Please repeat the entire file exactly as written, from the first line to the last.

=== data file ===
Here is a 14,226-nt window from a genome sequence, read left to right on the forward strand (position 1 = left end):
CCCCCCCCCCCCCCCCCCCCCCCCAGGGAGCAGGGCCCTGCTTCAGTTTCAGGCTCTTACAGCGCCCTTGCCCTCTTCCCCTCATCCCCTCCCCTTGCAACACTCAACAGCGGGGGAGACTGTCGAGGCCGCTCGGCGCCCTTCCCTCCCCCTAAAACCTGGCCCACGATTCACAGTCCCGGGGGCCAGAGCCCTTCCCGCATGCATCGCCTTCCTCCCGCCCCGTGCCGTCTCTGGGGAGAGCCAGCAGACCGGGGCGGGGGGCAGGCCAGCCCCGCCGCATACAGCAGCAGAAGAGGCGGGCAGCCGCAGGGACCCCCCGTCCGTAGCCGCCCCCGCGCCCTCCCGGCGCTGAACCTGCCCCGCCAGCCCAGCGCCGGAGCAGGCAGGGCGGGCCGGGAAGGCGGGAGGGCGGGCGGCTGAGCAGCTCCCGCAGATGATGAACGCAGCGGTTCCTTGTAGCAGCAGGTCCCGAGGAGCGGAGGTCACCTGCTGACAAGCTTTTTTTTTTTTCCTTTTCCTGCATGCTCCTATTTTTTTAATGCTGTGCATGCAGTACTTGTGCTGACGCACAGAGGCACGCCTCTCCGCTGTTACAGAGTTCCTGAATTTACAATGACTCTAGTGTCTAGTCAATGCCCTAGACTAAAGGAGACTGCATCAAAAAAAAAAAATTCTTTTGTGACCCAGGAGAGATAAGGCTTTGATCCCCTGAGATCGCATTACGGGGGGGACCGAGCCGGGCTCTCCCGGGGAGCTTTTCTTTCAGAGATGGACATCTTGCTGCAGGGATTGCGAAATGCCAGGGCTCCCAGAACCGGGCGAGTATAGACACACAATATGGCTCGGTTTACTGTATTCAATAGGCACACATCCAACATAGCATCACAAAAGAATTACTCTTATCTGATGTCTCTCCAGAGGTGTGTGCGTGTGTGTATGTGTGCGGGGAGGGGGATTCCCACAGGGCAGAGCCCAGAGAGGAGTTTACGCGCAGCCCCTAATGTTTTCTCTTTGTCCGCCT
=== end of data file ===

Here is a 14,226-nt window from a genome sequence, read left to right on the forward strand (position 1 = left end):
CCCCCCCCCCCCCCCCCCCCCCCCAGGGAGCAGGGCCCTGCTTCAGTTTCAGGCTCTTACAGCGCCCTTGCCCTCTTCCCCTCATCCCCTCCCCTTGCAACACTCAACAGCGGGGGAGACTGTCGAGGCCGCTCGGCGCCCTTCCCTCCCCCTAAAACCTGGCCCACGATTCACAGTCCCGGGGGCCAGAGCCCTTCCCGCATGCATCGCCTTCCTCCCGCCCCGTGCCGTCTCTGGGGAGAGCCAGCAGACCGGGGCGGGGGGCAGGCCAGCCCCGCCGCATACAGCAGCAGAAGAGGCGGGCAGCCGCAGGGACCCCCCGTCCGTAGCCGCCCCCGCGCCCTCCCGGCGCTGAACCTGCCCCGCCAGCCCAGCGCCGGAGCAGGCAGGGCGGGCCGGGAAGGCGGGAGGGCGGGCGGCTGAGCAGCTCCCGCAGATGATGAACGCAGCGGTTCCTTGTAGCAGCAGGTCCCGAGGAGCGGAGGTCACCTGCTGACAAGCTTTTTTTTTTTTCCTTTTCCTGCATGCTCCTATTTTTTTAATGCTGTGCATGCAGTACTTGTGCTGACGCACAGAGGCACGCCTCTCCGCTGTTACAGAGTTCCTGAATTTACAATGACTCTAGTGTCTAGTCAATGCCCTAGACTAAAGGAGACTGCATCAAAAAAAAAAAATTCTTTTGTGACCCAGGAGAGATAAGGCTTTGATCCCCTGAGATCGCATTACGGGGGGGACCGAGCCGGGCTCTCCCGGGGAGCTTTTCTTTCAGAGATGGACATCTTGCTGCAGGGATTGCGAAATGCCAGGGCTCCCAGAACCGGGCGAGTATAGACACACAATATGGCTCGGTTTACTGTATTCAATAGGCACACATCCAACATAGCATCACAAAAGAATTACTCTTATCTGATGTCTCTCCAGAGGTGTGTGCGTGTGTGTATGTGTGCGGGGAGGGGGATTCCCACAGGGCAGAGCCCAGAGAGGAGTTTACGCGCAGCCCCTAATGTTTTCTCTTTGTCCGCCT